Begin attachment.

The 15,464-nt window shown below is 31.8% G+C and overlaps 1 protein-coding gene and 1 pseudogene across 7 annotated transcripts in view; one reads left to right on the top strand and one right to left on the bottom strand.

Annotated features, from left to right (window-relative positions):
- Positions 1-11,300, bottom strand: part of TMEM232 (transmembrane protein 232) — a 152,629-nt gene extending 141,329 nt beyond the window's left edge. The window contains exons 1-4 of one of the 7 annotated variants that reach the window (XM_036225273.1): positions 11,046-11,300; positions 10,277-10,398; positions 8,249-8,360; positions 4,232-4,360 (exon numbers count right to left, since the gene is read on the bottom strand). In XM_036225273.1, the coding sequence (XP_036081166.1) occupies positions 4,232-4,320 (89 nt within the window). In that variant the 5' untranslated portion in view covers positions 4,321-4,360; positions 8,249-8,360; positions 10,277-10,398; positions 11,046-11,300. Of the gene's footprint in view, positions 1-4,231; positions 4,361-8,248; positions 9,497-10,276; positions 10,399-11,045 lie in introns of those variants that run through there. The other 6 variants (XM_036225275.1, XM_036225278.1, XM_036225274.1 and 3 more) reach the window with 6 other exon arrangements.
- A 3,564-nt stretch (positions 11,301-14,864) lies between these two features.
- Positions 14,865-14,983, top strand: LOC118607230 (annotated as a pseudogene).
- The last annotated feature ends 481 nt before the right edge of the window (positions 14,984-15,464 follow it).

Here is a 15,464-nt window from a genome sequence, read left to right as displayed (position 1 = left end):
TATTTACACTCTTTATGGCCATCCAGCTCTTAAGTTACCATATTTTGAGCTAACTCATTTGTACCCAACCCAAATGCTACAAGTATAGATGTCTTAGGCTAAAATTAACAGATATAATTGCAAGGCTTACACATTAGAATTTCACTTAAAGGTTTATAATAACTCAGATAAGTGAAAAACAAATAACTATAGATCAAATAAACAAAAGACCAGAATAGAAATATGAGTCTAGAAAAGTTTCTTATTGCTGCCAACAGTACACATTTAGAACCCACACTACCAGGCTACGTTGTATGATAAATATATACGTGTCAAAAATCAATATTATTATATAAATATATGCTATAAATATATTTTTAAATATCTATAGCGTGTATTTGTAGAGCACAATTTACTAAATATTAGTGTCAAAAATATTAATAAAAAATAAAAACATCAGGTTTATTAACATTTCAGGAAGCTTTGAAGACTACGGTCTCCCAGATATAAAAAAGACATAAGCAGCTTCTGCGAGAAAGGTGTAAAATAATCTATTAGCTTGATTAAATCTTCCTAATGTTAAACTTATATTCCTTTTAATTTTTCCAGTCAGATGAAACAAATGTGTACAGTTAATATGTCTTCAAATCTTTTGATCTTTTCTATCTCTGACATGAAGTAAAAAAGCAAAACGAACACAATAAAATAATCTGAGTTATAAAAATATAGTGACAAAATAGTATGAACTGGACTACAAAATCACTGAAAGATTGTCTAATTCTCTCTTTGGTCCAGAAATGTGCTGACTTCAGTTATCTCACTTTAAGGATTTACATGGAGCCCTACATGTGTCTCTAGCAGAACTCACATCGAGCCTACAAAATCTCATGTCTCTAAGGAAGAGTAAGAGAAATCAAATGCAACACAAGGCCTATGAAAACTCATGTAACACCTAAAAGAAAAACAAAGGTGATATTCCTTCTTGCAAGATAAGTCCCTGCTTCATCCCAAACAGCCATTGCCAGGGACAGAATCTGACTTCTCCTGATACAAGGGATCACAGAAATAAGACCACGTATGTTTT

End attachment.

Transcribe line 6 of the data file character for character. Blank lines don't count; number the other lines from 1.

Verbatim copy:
- The last annotated feature ends 481 nt before the right edge of the window (positions 14,984-15,464 follow it).